Special Needs Trust Planning for 65 and Over
A Pooled Trust (also known as a (d)(4)(C) trust) is a special needs trust created by Social Security legislation in 1993 which allows individuals with disabilities to maintain their public benefits while setting aside funds to pay for their needs. The trust is managed by a non-profit organization as trustee. A Pooled Trust Company provides you with enhanced investment opportunities by combining your assets with other individuals. However, your assets are accounted for separately. Funds such as an otherwise disqualifying inheritance or settlement can be transferred to a pooled trust account for the disabled person. Accounts in a pooled trust may be established by the parent, grandparent or legal guardian of the individual with a disability, by the individual with a disability or by a court.
Assets in the Pooled Trust are used for the sole benefit of the individual with a disability to improve his or her quality of life. These assets are combined (or “pooled”) for investment purposes, so the trustee can have greater investment options. The trustee maintains separate accounts for each beneficiary. Any remaining funds when the beneficiary passes away are placed in the Trustee’s charitable residual account to benefit others with disabilities.
Congress has favored the use of pooled trusts since 1993 when it exempted them from the normal Medicaid long-term care resource and transfer restrictions. (Note that funds placed in a pooled trust account established for someone age 65 or older may be subject to a transfer penalty)*. The federal law governing pooled trusts is set out in 42 U.S.C. §1396P(d)(4)(c).
Act 42: Pennsylvania Attempts to Limit Pooled Trusts
In Act 42 of 2005, Pennsylvania enacted several questionable restrictions on the operation of pooled trusts. Included in Section 1414 of Act 42 (62 Pa. Stat. Ann. §1414) was a provision that a pooled trust could retain no more than 50% of the amount remaining in the account of a deceased beneficiary. This was contrary to the federal law which allows the trust to retain 100%. This and several of the other limitations in Act 42 were later struck down in Federal Court. See Lewis v. Alexander, (685 F. 3d 325, 3rd Cir., June 20, 2012).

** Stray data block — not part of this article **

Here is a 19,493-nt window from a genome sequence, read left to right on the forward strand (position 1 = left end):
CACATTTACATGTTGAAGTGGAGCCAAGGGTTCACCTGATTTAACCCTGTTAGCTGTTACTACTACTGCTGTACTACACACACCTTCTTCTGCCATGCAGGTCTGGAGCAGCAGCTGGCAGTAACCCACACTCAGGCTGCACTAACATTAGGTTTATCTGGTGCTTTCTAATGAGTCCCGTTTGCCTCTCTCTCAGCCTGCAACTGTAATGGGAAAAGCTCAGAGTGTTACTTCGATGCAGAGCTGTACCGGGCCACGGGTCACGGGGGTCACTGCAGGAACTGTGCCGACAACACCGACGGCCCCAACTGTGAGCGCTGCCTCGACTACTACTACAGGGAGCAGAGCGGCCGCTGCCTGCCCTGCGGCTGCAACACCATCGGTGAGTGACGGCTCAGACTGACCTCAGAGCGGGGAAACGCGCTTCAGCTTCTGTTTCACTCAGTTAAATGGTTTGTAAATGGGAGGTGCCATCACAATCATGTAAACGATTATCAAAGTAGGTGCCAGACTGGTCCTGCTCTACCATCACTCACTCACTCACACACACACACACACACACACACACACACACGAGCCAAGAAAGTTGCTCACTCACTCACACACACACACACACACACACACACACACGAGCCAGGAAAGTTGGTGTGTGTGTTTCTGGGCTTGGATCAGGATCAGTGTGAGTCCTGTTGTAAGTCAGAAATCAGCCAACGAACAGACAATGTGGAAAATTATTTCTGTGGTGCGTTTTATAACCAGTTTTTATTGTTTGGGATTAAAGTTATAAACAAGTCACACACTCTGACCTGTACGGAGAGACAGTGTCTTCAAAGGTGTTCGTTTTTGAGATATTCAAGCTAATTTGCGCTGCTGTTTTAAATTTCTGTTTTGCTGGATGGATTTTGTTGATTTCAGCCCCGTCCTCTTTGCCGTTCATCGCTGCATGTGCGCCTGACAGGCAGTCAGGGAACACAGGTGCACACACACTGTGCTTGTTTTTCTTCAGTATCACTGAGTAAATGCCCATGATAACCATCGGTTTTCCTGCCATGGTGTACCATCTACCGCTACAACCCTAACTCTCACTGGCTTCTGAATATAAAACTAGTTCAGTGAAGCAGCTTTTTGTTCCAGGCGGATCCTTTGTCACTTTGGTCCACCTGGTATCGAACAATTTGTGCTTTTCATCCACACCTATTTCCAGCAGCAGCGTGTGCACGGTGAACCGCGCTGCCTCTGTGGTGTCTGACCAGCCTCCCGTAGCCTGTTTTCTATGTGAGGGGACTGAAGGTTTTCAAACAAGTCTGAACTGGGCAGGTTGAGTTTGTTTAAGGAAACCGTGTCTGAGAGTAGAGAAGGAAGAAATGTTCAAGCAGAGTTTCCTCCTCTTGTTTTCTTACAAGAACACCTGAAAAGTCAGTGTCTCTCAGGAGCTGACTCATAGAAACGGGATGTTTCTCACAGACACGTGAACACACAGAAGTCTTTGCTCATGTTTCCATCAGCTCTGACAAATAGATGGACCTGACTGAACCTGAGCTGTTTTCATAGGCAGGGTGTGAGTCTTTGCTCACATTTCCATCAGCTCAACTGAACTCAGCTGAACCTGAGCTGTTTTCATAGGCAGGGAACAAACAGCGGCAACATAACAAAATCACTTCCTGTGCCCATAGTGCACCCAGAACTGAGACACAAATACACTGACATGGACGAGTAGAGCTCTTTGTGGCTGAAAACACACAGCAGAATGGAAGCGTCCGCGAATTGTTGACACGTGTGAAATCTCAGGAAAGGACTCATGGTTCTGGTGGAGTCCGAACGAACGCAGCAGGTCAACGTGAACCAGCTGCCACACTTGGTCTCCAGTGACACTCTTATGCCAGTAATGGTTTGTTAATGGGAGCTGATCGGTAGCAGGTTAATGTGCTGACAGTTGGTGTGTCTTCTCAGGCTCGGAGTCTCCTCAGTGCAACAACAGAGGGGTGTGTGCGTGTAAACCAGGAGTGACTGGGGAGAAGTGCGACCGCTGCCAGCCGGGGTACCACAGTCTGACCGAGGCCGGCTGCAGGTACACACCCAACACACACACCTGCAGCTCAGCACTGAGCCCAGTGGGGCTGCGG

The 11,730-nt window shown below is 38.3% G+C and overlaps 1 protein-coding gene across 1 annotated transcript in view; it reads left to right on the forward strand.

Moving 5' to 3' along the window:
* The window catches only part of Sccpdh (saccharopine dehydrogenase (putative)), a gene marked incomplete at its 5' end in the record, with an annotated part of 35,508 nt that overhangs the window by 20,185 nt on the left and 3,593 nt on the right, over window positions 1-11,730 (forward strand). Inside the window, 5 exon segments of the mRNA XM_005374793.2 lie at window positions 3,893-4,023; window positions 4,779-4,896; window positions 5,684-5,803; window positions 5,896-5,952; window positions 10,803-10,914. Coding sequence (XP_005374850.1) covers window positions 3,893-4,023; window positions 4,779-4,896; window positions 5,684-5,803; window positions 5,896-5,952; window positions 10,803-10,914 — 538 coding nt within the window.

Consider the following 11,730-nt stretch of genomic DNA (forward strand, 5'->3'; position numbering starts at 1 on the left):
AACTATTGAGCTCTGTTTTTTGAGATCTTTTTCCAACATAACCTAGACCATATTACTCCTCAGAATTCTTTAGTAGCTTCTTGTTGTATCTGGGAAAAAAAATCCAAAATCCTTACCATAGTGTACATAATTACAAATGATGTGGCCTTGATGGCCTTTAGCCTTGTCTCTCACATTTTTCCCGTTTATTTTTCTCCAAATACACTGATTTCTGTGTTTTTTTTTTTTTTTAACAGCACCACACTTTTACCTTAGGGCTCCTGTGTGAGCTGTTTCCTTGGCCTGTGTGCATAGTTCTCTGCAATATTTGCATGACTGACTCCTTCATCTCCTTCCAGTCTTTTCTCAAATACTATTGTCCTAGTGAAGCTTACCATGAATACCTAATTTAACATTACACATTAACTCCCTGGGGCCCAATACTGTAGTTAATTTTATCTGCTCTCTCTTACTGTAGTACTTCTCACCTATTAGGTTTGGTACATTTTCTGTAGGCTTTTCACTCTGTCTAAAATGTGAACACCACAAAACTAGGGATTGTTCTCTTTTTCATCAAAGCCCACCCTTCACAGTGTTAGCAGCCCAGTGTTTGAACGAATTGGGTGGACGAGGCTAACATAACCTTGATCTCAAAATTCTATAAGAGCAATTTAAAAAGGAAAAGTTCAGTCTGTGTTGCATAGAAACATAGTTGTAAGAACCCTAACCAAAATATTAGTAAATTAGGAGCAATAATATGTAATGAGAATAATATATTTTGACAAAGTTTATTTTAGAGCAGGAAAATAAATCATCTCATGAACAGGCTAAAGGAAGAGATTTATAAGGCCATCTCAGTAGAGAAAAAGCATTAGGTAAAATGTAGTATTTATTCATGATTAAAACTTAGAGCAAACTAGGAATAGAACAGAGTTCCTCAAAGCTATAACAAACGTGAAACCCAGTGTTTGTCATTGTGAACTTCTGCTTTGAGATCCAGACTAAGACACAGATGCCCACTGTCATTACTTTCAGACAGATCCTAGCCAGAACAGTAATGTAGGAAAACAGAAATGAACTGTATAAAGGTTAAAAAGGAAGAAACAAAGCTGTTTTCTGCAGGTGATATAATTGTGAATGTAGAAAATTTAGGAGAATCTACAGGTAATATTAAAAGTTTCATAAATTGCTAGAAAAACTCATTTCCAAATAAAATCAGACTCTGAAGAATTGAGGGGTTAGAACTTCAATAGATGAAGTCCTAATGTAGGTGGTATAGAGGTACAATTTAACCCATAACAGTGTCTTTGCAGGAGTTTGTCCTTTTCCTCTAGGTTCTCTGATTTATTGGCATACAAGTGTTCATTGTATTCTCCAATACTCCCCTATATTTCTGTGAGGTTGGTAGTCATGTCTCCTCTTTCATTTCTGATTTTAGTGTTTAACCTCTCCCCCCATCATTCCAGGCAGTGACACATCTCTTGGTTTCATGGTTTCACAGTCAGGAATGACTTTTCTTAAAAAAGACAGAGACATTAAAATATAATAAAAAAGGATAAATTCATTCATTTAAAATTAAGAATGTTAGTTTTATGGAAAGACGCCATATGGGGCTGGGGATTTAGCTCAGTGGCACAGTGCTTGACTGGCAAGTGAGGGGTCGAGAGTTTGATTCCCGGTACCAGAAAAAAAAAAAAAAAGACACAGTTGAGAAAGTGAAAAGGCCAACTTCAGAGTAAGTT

SB 428 as amended was passed by the legislature and has now been signed into law by Governor Corbett as Act 186 of 2014. Such Act does not actually change the enforceable law. It simply cleans up Pennsylvania law on pooled trusts by deleting the 50% state reimbursement requirement that has been thrown out by the Federal Court. Regarding state reimbursement, Pennsylvania law will now provide that “any money remaining in a beneficiary’s account upon the death of the beneficiary that is not retained by the trust will be paid to the Commonwealth, up to the total amount of Medical Assistance paid on behalf of the beneficiaries.”
*The issue for those beneficiaries who are over the age of 65 years and receive a settlement or inheritance has been a baffling situation for planners and trustees alike. In addition to the requirements of 42 U.S.C. § 1396p(d)(4)(C), the Centers for Medicare and Medicaid Services “CMS’ sent out a Regional Bulletin to Region I on May 12, 2008, which stated that transfers by individuals age 65+ “may” incur a penalty. Although the CMS used the word “may”, the State has, implemented new requirements for a Pooled SNT for individuals age 65+. The State is now requiring that individuals with disabilities age 65+, who transfer funds into Pooled SNTs, prove that the transfers were not penalty transfers. The beneficiaries must demonstrate they will receive or are expected to receive fair value for their transfers.
A beneficiary can always use the excess funds to purchase a residence or a vehicle. However, if unnecessary, a beneficiary still may have several options remaining.
Should a beneficiary transfer less than $380.00 monthly into the Pooled SNT, there is no penalty, as this amount represents less than a one (1) day penalty. However, if the beneficiary transfers or assigns $380.00 or more monthly into the Pooled SNT, he or she must expend the excess, in its entirety, within six months to avoid a penalty. The beneficiary must indicate how the funds will be used. He or she must have a definite plan, which must be approved by the Department of Social Services, and the beneficiary must receive fair value for these transferred funds.
Finally, if the beneficiary transfers an asset (generally a one-time transfer of a larger amount) into a Pooled SNT with the intent of expending the asset during his or her lifetime, the Department of Human Services will not impose a penalty. Again, the beneficiary must have a definite plan, approved by the Department, regarding how he or she will use the asset, and the beneficiary must receive fair value for it. Part of the plan must include a time frame, so that the Department can determine, based on the beneficiary’s life expectancy, whether the plan is actuarially sound.
If a beneficiary can access the funds for their own benefit, then a court can order that the Department of Human Services may not impose a penalty as the transfer will not be a transfer for less than fair market value thereby overcoming the requirement that a beneficiary must be under the age of 65 prior to establishing said trust.